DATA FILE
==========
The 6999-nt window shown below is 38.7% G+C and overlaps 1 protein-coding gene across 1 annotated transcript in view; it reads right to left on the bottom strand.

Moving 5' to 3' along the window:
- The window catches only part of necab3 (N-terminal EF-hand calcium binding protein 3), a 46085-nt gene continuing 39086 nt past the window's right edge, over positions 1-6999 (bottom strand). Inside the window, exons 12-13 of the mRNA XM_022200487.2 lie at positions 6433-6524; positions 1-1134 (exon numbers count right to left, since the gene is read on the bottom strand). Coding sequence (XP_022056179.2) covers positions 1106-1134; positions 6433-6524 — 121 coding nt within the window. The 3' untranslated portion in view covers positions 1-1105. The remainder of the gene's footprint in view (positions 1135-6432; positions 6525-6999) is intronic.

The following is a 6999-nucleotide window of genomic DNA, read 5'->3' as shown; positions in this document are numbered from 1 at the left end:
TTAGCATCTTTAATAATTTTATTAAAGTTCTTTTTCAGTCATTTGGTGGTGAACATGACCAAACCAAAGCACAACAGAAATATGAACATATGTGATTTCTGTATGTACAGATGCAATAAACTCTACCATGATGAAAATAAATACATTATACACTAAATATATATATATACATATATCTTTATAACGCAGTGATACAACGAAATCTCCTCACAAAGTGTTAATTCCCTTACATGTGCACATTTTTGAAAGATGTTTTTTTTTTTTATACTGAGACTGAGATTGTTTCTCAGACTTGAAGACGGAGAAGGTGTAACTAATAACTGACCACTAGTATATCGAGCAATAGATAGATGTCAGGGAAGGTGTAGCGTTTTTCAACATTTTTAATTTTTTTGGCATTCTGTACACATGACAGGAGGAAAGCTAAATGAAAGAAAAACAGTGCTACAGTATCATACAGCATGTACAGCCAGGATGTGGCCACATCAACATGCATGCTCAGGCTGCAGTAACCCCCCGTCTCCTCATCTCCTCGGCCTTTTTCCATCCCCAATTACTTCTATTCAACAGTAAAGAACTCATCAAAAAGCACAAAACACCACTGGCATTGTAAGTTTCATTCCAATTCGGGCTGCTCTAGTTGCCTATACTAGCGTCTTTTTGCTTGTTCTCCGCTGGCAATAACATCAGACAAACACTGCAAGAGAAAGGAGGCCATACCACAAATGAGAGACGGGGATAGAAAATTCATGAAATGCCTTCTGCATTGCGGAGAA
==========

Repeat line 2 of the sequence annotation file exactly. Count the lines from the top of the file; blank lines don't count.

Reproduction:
Moving 5' to 3' along the window: